In an attic apartment during my last year of graduate school at Yale, I ate pizza with two friends and crafted a syllabus for the Harry Potter and Christian Theology course. My plan: de-emphasize witchcraft -- which previously dominated Christian perspectives on the series -- and focus on a variety of other topics in theology, including forgiveness, salvation and grace. Reframing would allow for richer, deeper analysis, letting students visit not just one small country but the entire globe of theology so that they could decide for themselves whether the books supported a Christian worldview.
But the proposal initially met with skepticism. Popular culture isn't often included in a liberal arts curriculum, nor is an introduction to theology typically taught alongside literature many perceive to be for children. In fact, one student who participated in the selection process said of my idea: "The committee had a good laugh over the Harry Potter proposal" because it was "not something you could talk about for 13 weeks."
And yet, between 2,000 years of theologians with their fast-firing synapses, logical savvy and critically constructed thoughts, and seven volumes of J.K. Rowling's nuanced prose, there is more than enough fodder for discussion. Consider, for instance, whether there's a God-figure in the series. This is the first issue my students question and it becomes the fundamental one in the course. Classical theologians define God using three characteristics: omnipotence, omniscience and omnibenevolence (otherwise known as the Three Os). Yet it's hard to think of a person within the series who possesses all three qualifications.
Every potential Christ-figure in the series falls short of at least one criterion. Harry, for instance, lacks full knowledge (omniscience) or he would have known the whereabouts of all the Horcruxes, while Dumbledore lacks omnipotence, or else he would have had the power to defeat the Death Eaters and their Dark Lord himself. Lily Potter's death -- while making her fully human -- precludes her from being fully divine on the omnipotence count, and Severus Snape lacks not only in omniscience but also in omnibenevolence. Every character my students consider meets obstacles such as these.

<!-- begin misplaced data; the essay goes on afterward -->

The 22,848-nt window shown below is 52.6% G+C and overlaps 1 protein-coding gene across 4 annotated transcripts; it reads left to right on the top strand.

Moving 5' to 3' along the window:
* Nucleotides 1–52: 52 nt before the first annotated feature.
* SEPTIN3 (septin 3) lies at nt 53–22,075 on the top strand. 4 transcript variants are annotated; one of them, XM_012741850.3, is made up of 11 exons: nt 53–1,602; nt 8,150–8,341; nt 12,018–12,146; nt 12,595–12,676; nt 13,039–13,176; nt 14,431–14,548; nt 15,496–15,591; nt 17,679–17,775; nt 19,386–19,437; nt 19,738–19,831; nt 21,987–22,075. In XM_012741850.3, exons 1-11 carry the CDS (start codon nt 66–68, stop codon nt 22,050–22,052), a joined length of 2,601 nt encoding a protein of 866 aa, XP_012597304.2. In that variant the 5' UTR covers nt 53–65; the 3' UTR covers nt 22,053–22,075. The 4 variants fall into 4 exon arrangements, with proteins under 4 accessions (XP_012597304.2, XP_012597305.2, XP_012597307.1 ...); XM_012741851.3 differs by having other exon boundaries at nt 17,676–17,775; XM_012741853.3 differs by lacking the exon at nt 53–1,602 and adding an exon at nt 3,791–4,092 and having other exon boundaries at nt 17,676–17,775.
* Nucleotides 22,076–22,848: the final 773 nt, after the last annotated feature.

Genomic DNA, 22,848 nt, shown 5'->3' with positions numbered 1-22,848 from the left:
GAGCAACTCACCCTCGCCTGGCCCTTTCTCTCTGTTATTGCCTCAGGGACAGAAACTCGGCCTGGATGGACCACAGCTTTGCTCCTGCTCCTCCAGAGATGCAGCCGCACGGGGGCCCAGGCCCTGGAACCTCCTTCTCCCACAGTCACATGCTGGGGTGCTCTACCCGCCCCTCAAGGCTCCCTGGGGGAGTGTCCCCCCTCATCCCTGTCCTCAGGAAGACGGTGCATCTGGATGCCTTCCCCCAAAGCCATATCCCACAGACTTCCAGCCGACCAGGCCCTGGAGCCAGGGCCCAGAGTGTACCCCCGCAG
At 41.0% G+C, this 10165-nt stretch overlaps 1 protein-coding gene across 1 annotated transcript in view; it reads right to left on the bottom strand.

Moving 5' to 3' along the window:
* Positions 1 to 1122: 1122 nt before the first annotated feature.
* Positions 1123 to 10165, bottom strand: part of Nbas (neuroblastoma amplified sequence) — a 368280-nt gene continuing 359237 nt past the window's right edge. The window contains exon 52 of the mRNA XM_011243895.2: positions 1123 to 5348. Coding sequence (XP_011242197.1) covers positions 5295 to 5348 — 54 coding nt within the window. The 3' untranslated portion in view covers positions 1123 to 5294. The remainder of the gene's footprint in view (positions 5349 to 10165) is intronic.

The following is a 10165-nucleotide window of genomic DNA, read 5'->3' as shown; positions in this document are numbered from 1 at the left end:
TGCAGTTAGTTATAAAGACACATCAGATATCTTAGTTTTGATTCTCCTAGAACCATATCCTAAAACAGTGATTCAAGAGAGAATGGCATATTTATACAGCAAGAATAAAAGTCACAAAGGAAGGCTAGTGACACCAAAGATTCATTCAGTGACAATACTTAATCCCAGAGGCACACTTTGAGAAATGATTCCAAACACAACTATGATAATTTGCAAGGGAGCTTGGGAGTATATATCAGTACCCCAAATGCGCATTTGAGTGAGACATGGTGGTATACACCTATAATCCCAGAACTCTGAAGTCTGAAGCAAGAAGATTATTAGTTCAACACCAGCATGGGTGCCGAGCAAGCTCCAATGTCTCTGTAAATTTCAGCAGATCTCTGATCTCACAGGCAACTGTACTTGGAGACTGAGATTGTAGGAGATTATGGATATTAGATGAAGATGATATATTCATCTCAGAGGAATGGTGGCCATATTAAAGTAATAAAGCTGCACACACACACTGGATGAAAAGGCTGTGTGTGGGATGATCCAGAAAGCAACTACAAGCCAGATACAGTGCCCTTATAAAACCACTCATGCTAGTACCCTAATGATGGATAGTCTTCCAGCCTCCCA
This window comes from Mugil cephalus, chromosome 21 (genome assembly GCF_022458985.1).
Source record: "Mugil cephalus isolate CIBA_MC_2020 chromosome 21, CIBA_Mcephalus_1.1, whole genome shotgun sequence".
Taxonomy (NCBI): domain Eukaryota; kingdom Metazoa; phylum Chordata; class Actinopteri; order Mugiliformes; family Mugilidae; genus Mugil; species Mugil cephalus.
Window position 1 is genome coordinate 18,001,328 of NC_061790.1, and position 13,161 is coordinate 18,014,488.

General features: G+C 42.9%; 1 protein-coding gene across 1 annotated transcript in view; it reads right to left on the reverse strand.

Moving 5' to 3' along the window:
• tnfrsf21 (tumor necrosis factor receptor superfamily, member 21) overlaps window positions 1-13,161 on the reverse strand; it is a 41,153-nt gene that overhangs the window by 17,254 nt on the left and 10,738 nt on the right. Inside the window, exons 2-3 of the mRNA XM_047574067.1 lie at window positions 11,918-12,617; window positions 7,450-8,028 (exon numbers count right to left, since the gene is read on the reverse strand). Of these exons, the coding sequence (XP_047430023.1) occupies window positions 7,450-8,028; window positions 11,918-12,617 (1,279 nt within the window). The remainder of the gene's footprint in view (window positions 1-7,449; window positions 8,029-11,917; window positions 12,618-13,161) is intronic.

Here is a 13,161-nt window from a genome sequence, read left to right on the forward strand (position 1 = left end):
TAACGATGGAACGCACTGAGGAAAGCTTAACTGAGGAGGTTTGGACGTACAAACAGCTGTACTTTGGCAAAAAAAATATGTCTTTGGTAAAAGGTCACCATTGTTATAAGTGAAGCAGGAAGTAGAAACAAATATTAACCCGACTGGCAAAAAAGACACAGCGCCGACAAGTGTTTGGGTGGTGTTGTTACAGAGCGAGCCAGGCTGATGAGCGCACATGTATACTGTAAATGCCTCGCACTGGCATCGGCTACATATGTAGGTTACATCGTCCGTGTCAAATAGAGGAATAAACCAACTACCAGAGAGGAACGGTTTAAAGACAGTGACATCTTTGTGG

Yet what if the search for a God-figure wasn't limited to people? After all, God is ephemeral, transcendental, somehow beyond human. Looking for God beyond human form opens the possibility that something more abstract might fit the bill, something like love. Many of my students come to the conclusion that love is the closest approximation to God in Harry Potter, in part because God is defined as love in Christian tradition (1 John 4:16). Of course it goes without saying that love is all-good, but love also guides the operation and has the power to defeat Voldemort. Even in the first book, the reader sees evidence of love's God-likeness when Dumbledore tells Harry:
Your mother died to save you. If there is one thing Voldemort cannot understand, it is love. He didn't realize that love as powerful as your mother's for you leaves its own mark. Not a scar, no not a visible sign ... to have been loved so deeply, even though the person who loved us is gone, will give us some protection forever. Quirrell, full of hatred, greed, and ambition, sharing his soul with Voldemort, could not touch you for this reason. It was agony to touch a person marked by something so good (SS, 299).
Intriguingly, love's identity as something God-like within the series is a departure from other 20th-century fantasy books with theological overtones, most notably "The Chronicles of Narnia," which depict God as a being (i.e. Aslan). This fact is not lost on my students. Why is that significant? My sense is that presenting God as an abstract concept resonates for many non-Christians who live in an era of skepticism. In other words, to describe God like this tracks for contemporary seekers in our scientific age who shy away from personifications of God because they feel too unrealistic.
Interestingly, if God is imaged as a force, the devil is not. In our section on Eucharistic theology, the moment when Voldemort regains his body with Wormtail's invocation grabs my students' attention:
Flesh -- of the servant -- w-willingly given -- you will -- revive your master ... B-blood of the enemy ... forcibly taken ... you will ... resurrect your foe (GOF, 641-2).
Few miss the connection when they then read Jesus' lines at the Last Supper: "This is my body, which is given for you. Do this in remembrance of me" and "This cup that is poured out for you is the new covenant of my blood" (NRSV, Lk. 22:19-20). It seems as if Voldemort's words are quite literally the opposite of Jesus': Whereas Jesus gives his body and blood for the eternal life of many, Voldemort demands the bodily sacrifices of many for his own revival. In this way, he is quite literally the opposite of Jesus.